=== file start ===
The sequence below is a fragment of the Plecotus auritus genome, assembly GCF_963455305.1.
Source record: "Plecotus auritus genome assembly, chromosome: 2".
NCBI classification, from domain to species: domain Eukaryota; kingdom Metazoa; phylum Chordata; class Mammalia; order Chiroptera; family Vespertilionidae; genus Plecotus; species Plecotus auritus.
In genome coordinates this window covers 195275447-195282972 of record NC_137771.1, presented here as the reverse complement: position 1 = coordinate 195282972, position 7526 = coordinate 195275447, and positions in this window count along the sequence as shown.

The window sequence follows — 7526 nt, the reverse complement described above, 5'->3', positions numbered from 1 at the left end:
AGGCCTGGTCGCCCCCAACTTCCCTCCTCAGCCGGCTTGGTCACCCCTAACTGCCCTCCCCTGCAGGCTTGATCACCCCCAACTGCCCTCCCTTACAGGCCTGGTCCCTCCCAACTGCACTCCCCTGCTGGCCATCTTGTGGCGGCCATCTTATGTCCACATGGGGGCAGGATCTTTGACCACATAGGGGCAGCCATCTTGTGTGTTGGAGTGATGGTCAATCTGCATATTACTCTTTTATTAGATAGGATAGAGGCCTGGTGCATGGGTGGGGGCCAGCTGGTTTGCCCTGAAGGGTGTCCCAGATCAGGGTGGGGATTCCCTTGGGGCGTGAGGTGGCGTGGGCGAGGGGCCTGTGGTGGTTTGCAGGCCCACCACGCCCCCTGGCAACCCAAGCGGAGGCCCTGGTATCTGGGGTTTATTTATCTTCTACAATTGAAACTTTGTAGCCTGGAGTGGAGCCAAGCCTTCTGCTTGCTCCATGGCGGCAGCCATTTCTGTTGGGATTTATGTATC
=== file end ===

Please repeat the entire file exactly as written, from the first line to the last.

The sequence below is a fragment of the Plecotus auritus genome, assembly GCF_963455305.1.
Source record: "Plecotus auritus genome assembly, chromosome: 2".
NCBI classification, from domain to species: domain Eukaryota; kingdom Metazoa; phylum Chordata; class Mammalia; order Chiroptera; family Vespertilionidae; genus Plecotus; species Plecotus auritus.
In genome coordinates this window covers 195275447-195282972 of record NC_137771.1, presented here as the reverse complement: position 1 = coordinate 195282972, position 7526 = coordinate 195275447, and positions in this window count along the sequence as shown.

The window sequence follows — 7526 nt, the reverse complement described above, 5'->3', positions numbered from 1 at the left end:
AGGCCTGGTCGCCCCCAACTTCCCTCCTCAGCCGGCTTGGTCACCCCTAACTGCCCTCCCCTGCAGGCTTGATCACCCCCAACTGCCCTCCCTTACAGGCCTGGTCCCTCCCAACTGCACTCCCCTGCTGGCCATCTTGTGGCGGCCATCTTATGTCCACATGGGGGCAGGATCTTTGACCACATAGGGGCAGCCATCTTGTGTGTTGGAGTGATGGTCAATCTGCATATTACTCTTTTATTAGATAGGATAGAGGCCTGGTGCATGGGTGGGGGCCAGCTGGTTTGCCCTGAAGGGTGTCCCAGATCAGGGTGGGGATTCCCTTGGGGCGTGAGGTGGCGTGGGCGAGGGGCCTGTGGTGGTTTGCAGGCCCACCACGCCCCCTGGCAACCCAAGCGGAGGCCCTGGTATCTGGGGTTTATTTATCTTCTACAATTGAAACTTTGTAGCCTGGAGTGGAGCCAAGCCTTCTGCTTGCTCCATGGCGGCAGCCATTTCTGTTGGGATTTATGTATC